A 4-month-old baby issuing a rock band 30 years after the band used his nude photo to promote their music album. Spencer Elden, who was four months old when he was used for an underwater photoshoot and chasing after a dollar bill with his body entirely nude, said Nirvana exploited him for child pornography by using his naked photo on their 1991 Nevermind album.
Now age 30, Elden filed a lawsuit against Nirvana and their record label for his photo on their album cover, saying he is the subject of child sexual abuse. He claimed that since the group’s album sold more than 30 million copies, his penis has been seen by millions of people and that this makes him feel insecure as an adult. He said Nirvana engaged in “commercial child sexual exploitation of him from while he was minor to this present day…and advertised commercial child pornography depicting” him.
According to Elden, he has suffered “extreme and permanent emotional distress with physical manifestations”, plus loss of education, wages, and “enjoyment of life” as a direct result of the 1991 album cover. He added that the fact that he was reaching for a dollar bill in his nudity depicts him as a sex worker. Elden’s lawyers said his consent was not obtained for the photoshoot and his parents did not sign a release form for the “sexually graphic” image.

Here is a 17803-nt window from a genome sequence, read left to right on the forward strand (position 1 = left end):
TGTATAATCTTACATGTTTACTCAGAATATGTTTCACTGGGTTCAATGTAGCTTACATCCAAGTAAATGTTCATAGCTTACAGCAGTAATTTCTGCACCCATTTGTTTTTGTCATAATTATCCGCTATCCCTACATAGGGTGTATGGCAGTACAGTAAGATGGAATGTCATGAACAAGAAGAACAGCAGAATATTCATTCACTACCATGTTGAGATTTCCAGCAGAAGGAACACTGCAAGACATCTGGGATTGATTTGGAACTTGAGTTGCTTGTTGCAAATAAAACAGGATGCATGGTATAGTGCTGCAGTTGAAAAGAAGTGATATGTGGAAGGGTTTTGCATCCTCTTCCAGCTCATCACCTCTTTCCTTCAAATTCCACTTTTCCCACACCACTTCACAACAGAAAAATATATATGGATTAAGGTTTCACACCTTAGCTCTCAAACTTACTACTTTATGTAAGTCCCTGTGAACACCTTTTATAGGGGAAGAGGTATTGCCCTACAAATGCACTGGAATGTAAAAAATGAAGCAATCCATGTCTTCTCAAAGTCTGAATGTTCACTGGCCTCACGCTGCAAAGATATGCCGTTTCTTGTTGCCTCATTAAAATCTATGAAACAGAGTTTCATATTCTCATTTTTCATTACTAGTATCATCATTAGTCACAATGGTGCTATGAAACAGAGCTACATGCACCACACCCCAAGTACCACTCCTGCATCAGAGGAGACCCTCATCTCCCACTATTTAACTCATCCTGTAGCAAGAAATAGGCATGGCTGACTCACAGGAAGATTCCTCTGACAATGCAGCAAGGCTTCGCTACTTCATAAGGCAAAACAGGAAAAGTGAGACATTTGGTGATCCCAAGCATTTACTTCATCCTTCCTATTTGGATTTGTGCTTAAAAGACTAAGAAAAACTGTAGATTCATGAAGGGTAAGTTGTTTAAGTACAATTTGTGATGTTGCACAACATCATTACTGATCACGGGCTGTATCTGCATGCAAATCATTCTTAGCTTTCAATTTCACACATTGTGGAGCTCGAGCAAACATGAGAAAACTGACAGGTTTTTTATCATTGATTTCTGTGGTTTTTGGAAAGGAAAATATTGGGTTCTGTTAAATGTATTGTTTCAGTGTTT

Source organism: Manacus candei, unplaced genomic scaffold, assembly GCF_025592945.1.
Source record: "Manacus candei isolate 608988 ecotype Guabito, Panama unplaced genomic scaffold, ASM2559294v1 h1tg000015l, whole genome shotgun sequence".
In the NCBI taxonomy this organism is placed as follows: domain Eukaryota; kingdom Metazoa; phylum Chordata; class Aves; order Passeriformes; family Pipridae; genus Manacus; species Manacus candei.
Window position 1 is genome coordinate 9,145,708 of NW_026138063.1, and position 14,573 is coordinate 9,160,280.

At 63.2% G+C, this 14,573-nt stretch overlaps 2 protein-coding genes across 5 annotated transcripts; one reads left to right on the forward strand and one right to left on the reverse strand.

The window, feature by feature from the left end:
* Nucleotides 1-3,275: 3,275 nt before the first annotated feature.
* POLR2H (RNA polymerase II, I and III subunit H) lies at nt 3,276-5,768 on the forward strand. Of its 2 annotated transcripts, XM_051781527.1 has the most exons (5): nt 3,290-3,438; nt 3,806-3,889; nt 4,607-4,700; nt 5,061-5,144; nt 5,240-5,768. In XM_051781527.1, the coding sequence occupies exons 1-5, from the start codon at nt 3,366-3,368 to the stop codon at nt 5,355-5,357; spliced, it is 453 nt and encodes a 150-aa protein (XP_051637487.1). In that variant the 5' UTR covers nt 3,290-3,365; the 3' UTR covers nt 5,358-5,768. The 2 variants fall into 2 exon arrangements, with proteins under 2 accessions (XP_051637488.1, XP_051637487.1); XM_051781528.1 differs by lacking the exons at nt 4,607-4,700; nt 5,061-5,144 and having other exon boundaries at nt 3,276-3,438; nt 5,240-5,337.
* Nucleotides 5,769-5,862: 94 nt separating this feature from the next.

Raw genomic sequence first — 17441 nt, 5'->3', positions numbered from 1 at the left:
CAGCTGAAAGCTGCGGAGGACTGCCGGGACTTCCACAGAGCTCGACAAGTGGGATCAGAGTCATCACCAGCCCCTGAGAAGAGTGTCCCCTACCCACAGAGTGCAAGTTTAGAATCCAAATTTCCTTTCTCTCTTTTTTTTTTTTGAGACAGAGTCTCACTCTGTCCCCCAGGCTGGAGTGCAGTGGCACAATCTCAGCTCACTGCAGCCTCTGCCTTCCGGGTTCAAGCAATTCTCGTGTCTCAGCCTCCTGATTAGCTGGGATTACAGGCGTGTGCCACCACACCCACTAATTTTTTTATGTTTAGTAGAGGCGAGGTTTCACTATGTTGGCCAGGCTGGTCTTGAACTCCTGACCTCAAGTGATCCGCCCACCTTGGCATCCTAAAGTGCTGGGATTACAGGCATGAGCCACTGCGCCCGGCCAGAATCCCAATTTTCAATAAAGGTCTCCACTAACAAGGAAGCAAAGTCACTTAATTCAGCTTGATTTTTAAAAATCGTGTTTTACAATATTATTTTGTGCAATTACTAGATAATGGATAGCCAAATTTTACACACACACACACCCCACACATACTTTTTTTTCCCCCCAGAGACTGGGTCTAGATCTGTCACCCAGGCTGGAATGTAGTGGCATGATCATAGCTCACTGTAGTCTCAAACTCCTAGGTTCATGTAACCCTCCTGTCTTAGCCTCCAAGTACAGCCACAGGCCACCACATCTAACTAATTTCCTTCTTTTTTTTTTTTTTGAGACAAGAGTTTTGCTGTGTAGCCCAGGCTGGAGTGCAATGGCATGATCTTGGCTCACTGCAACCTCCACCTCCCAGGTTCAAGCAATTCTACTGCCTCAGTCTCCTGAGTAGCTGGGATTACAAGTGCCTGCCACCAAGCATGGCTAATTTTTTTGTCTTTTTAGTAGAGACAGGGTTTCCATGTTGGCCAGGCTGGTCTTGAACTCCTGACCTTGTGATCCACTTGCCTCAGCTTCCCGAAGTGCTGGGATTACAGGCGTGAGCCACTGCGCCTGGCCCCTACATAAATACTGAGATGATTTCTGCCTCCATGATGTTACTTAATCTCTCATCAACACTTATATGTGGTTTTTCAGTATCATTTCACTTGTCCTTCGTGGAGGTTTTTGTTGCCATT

“It’s cool but weird to be part of something so important that I don’t even remember,” he said some years ago. “Recently, I’ve been thinking, ‘What if I wasn’t OK with my freaking penis being shown to everybody?’ I didn’t really have a choice…kind of creepy that many people have seen me naked. I feel like the world’s biggest porn star.”
Elden is demanding a minimum of $15,000 from each of the 15 defendants listed in the lawsuit, and legal costs associated with the case. He also wants the lawsuit to be tried by a jury.
The photographer who shot the image, Kirk Weddle, and cover designer Robert Fisher said they had reservations about the image when it was first produced decades ago.
“I’m still in contact with Spencer,” Weddle said. “I used to think, ‘Man, when that kid is 16 he’s gonna hate my guts!’ He doesn’t, but he’s conflicted about the picture. He feels that everybody made money off it, and he didn’t. I think he deserves something. But it’s always the record labels that make the money.”